Gardening Aspirations for the New Year

I have never been one to make New Year’s resolutions, but this year I will make an exception. I want to make the world a better place, and I am convinced the home garden is a good place to start.

In 2018, I resolve to include a diversity of flowering plants in my garden, including those native to our region.

Well designed and properly tended gardens draw in pollinators. Many pollinator species are in decline. The reasons for this are many, including fragmentation of native pollinator habitats and improper use of pesticides.

The U.S. Forest Service recommends using a wide variety of plants that bloom at different times of the year to attract and support a variety of pollinators. This includes plants that bloom in the evening to support moths and bats. They also suggest using pesticides only when necessary to protect pollinators, and spraying at night when pollinators are not active.

Monarda (beebalm) species are annual and perennial flowers that bloom all summer long and attract native bees, bumblebees and butterflies. Photo by Wendy Hanson Mazet, Cooperative Extension.
Monarda (beebalm) species are annual and perennial flowers that bloom all summer long and attract native bees, bumblebees and butterflies. Photo by Wendy Hanson Mazet, Cooperative Extension.

Good plants for support of pollinators include milkweed (Asclepias speciosa is native to northern Nevada and larval host to monarch caterpillars), penstemon (Penstemon pinifolius performed well in our penstemon trials and is long-blooming), and mountain beebalm (Monardella odoratissima is a bee magnet and great in a rock garden). Using plants native to our region supports survival of a variety of locally native pollinators.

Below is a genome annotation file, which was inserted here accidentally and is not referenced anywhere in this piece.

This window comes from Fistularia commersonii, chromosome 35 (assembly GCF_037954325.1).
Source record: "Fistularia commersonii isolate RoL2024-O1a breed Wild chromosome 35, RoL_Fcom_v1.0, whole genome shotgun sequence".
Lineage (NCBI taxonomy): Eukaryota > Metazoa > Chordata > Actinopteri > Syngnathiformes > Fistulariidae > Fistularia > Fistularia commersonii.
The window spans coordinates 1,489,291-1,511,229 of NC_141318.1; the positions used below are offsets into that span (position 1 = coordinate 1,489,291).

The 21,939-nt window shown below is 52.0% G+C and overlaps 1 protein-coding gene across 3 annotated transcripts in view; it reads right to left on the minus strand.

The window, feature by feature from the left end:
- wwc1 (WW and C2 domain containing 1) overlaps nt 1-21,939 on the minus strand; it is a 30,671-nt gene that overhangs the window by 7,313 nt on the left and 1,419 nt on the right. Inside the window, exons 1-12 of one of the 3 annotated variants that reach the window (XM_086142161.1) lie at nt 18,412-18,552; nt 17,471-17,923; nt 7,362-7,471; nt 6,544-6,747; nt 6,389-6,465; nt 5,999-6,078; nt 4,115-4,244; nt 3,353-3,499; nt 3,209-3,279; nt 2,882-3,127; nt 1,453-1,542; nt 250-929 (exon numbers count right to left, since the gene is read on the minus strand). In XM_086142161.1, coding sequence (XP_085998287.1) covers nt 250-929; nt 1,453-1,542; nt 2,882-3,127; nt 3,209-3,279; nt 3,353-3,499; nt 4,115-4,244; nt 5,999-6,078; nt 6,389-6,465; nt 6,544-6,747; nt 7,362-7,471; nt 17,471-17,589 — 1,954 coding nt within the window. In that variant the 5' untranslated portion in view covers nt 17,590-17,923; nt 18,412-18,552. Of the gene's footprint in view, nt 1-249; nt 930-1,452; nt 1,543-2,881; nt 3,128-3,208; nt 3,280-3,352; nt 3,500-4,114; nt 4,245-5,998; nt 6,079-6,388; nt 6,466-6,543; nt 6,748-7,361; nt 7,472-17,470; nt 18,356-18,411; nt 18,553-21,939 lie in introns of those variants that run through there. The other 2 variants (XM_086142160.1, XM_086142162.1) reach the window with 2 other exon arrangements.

In 2018, I resolve to grow at least three things my family can eat.

Edible gardens can feed the world, one family at a time. While it’s true that most people lack the space or resources to grow all of their own food, growing some of your own food provides regional food security and reduces the negative impact to the environment of transporting produce long distances.

I am like many urban dwellers in that I don’t have a lot of growing space. My vegetable garden space is limited to what I can grow in containers on a patio. This spring, I am going to try my family’s favorites: spinach, carrots, and green beans.

The important thing with containers for vegetables is that they be large enough to accommodate your plants, including their roots, and they should have drainage holes at the bottom to allow excess water to escape. Choose a good potting mix that drains well and is designed for large containers. It’s best to wet the soil thoroughly and allow it to drain before you plant your seeds.

In 2018, I resolve to spend more time in my garden, slowing down to observe my plants and decompress from life’s stressors.

Nature has a calming effect on us – reducing anxiety and producing a sense of well-being. Countless studies have demonstrated this. The most recent was done by researchers at Stanford University, in collaboration with The Nature Conservancy, the World Wildlife Fund and the University of Minnesota Institute on the Environment. It showed that time spent in nature actually decreases activity in a region of the brain associated with a key factor in depression.

So how can we take advantage of this? Even if you can’t get out and enjoy the natural beauty that surrounds us, you can learn from nature to create the same effect in your home garden. Grow plants that are native or adapted to your region. Broadcast seed or bulbs in your garden and plant them where they land for a natural look. Allow flowers to reseed in your garden so they spread organically as they would in nature.


Heidi Kratsch is the horticulture specialist for the northern area of Nevada. Garden questions? Contact a master gardener at 775-336-0265 or